Date of Release:
July 30, 2008
Contact: Josh Golin (617-896-9369; josh<at>commercialfreechildhood.org)
For Immediate Release
Advocates to Channel One: Stop Marketing Prescription Drugs to Children
Advocates for children are demanding that Alloy Media and Marketing immediately remove ads for prescription drugs from its Channel One website. Channel One, the controversial in-school news program that makes viewing ads a compulsory part of the school day for grades six through twelve, was purchased by Alloy in 2007. As part of its user agreement with schools, Channel One has pledged not to market prescription drugs to its young audience. Yet ads for the prescription acne medications Differin and BenzaClin have been running on the Channel One website for at least the past week.
“Alloy is taking Channel One to a new low by peddling prescription drugs to children,” said Dr. Susan Linn, director of the Campaign for a Commercial-Free Childhood. “The company that has done more than any other to commercialize classrooms is now delivering young students to the pharmaceutical industry.”
The ads were spotted on channelone.com on July 20, 2008 by Jim Metrock of Obligation, Inc., a nonprofit advocacy organization that monitors Channel One. Because the ads clearly violate Channel One’s advertising policy, Metrock contacted Paul Folkemer, Senior Vice-President and Director of Education at Channel One Network and Matt Diamond, Chief Executive Office of Alloy Media and Marketing, to demand that the ads be removed. Neither Folkemer nor Diamond has responded. On July 22, Obligation, Inc. filed a complaint against Channel One with the Children’s Advertising Review Unit (CARU). CARU guidelines state that advertisers should not advertise drugs to children.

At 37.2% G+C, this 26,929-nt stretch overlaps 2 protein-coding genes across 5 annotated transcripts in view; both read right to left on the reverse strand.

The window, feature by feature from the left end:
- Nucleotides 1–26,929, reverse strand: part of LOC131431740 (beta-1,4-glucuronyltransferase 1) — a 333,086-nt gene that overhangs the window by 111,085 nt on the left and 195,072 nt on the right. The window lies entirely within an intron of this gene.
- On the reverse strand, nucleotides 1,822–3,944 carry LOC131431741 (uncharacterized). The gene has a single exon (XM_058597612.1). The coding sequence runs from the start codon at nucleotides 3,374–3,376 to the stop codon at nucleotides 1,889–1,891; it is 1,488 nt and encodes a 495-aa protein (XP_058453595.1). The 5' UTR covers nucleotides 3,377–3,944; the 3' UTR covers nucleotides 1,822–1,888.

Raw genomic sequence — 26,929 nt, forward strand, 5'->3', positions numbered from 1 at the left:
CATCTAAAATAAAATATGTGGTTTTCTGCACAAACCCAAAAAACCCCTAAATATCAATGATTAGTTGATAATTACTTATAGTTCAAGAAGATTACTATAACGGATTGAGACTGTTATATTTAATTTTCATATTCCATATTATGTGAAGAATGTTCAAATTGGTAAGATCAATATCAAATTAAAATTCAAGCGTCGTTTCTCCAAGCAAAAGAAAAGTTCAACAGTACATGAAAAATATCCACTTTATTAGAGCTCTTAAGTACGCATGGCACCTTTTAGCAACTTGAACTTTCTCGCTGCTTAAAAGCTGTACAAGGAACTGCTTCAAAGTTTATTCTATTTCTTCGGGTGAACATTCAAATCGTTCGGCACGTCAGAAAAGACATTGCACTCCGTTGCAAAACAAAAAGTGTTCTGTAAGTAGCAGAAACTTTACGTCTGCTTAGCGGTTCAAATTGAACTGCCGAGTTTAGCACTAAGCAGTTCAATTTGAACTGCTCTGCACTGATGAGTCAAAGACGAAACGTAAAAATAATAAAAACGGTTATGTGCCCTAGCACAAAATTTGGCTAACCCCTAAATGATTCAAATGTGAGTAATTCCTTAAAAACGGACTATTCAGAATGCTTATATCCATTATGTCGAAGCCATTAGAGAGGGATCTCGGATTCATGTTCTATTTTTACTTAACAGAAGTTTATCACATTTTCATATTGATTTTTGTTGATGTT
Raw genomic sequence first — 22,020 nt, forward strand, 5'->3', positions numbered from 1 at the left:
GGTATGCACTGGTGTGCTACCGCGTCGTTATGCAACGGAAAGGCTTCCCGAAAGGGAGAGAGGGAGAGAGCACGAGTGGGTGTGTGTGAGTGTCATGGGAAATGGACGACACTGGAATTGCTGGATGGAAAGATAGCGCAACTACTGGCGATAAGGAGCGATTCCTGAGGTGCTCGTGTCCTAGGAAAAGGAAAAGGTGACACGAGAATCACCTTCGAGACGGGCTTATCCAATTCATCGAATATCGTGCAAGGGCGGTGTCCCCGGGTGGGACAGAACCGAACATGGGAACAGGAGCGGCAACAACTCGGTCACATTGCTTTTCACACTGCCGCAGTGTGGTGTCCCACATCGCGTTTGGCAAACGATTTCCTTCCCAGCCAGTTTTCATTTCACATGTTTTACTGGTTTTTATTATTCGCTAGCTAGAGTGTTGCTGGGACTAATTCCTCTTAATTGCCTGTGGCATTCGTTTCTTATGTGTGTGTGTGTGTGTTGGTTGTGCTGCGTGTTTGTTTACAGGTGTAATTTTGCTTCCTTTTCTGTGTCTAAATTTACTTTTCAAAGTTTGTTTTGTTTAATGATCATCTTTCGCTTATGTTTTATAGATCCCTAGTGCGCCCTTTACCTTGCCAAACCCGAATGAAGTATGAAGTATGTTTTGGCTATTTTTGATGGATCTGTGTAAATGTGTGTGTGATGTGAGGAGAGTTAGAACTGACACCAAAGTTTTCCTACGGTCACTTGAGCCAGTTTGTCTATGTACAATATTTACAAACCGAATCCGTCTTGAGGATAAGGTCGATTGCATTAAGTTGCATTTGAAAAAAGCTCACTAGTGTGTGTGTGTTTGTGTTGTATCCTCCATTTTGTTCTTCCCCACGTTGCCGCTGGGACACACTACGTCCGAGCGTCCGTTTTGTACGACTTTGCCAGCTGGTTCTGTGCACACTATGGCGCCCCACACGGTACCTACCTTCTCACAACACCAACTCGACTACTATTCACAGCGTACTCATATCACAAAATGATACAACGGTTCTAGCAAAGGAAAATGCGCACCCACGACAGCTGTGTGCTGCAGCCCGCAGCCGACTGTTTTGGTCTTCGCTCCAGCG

“There has never been a better time for schools to pull the plug on Channel One,” said Metrock. “There is simply no reason for schools to deliver a captive audience of students to a company like Alloy that violates its own meager advertising policy and advertising industry standards.”
One of Channel One’s drug ads links to Acneheroes.com, a kid-targeted website created by the pharmaceutical company sanofi-aventis to promote BenzaClin, a prescription drug for acne. The website features actor Cody Linley, who introduces himself as one of the stars of Hannah Montana, which airs on the Disney channel and is among the most popular television programs for children.
“It’s outrageous that Alloy is abetting a pharmaceutical company’s cynical exploitation of children by linking a popular program like Hannah Montana to a branded prescription drug,” said Dr. Linn.
For Dr. Victor Strasburger, Professor of Pediatrics at University of New Mexico School of Medicine, the Channel One ads are part of a disturbing trend in which children are targeted with ads that tout drugs as the answer to life’s problems. “If we want kids to 'just say no' to drugs, how can we possibly beam ads at them for prescription drugs?” asked Dr. Strasburger. “Early on, they get the clear message: there's a drug for every problem we have."